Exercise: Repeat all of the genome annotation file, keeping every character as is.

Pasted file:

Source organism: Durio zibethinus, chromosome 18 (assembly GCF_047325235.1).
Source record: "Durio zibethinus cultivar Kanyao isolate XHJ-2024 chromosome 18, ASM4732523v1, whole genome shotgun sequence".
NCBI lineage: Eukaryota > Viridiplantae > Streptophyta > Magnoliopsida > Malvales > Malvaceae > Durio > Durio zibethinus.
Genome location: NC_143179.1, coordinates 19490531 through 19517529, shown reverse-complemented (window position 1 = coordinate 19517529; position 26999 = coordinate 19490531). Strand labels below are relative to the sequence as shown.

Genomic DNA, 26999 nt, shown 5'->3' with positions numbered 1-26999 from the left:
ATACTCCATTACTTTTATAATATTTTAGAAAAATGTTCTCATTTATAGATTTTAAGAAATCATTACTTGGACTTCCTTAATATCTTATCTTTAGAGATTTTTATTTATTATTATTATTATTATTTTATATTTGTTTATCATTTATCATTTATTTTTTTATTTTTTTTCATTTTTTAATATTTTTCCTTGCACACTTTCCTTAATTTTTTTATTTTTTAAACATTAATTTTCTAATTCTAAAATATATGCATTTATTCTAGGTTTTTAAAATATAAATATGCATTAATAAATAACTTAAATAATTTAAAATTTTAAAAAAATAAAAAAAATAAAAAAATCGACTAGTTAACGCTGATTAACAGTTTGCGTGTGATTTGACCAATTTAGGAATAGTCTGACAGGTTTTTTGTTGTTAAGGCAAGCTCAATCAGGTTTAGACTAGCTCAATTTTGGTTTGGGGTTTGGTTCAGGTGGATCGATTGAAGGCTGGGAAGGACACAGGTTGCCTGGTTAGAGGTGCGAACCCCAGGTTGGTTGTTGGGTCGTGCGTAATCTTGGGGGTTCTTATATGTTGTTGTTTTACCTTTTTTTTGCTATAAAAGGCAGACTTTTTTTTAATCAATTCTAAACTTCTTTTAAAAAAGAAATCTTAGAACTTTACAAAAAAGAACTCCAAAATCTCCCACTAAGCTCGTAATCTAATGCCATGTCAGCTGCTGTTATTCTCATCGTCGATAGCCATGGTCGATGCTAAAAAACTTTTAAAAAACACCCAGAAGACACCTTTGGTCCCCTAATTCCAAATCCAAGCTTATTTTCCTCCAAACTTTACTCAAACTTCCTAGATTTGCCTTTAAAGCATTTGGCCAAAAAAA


Source organism: Durio zibethinus, chromosome 18 (assembly GCF_047325235.1).
Source record: "Durio zibethinus cultivar Kanyao isolate XHJ-2024 chromosome 18, ASM4732523v1, whole genome shotgun sequence".
NCBI lineage: Eukaryota > Viridiplantae > Streptophyta > Magnoliopsida > Malvales > Malvaceae > Durio > Durio zibethinus.
Genome location: NC_143179.1, coordinates 19490531 through 19517529, shown reverse-complemented (window position 1 = coordinate 19517529; position 26999 = coordinate 19490531). Strand labels below are relative to the sequence as shown.

Genomic DNA, 26999 nt, shown 5'->3' with positions numbered 1-26999 from the left:
ATACTCCATTACTTTTATAATATTTTAGAAAAATGTTCTCATTTATAGATTTTAAGAAATCATTACTTGGACTTCCTTAATATCTTATCTTTAGAGATTTTTATTTATTATTATTATTATTATTTTATATTTGTTTATCATTTATCATTTATTTTTTTATTTTTTTTCATTTTTTAATATTTTTCCTTGCACACTTTCCTTAATTTTTTTATTTTTTAAACATTAATTTTCTAATTCTAAAATATATGCATTTATTCTAGGTTTTTAAAATATAAATATGCATTAATAAATAACTTAAATAATTTAAAATTTTAAAAAAATAAAAAAAATAAAAAAATCGACTAGTTAACGCTGATTAACAGTTTGCGTGTGATTTGACCAATTTAGGAATAGTCTGACAGGTTTTTTGTTGTTAAGGCAAGCTCAATCAGGTTTAGACTAGCTCAATTTTGGTTTGGGGTTTGGTTCAGGTGGATCGATTGAAGGCTGGGAAGGACACAGGTTGCCTGGTTAGAGGTGCGAACCCCAGGTTGGTTGTTGGGTCGTGCGTAATCTTGGGGGTTCTTATATGTTGTTGTTTTACCTTTTTTTTGCTATAAAAGGCAGACTTTTTTTTAATCAATTCTAAACTTCTTTTAAAAAAGAAATCTTAGAACTTTACAAAAAAGAACTCCAAAATCTCCCACTAAGCTCGTAATCTAATGCCATGTCAGCTGCTGTTATTCTCATCGTCGATAGCCATGGTCGATGCTAAAAAACTTTTAAAAAACACCCAGAAGACACCTTTGGTCCCCTAATTCCAAATCCAAGCTTATTTTCCTCCAAACTTTACTCAAACTTCCTAGATTTGCCTTTAAAGCATTTGGCCAAAAAAA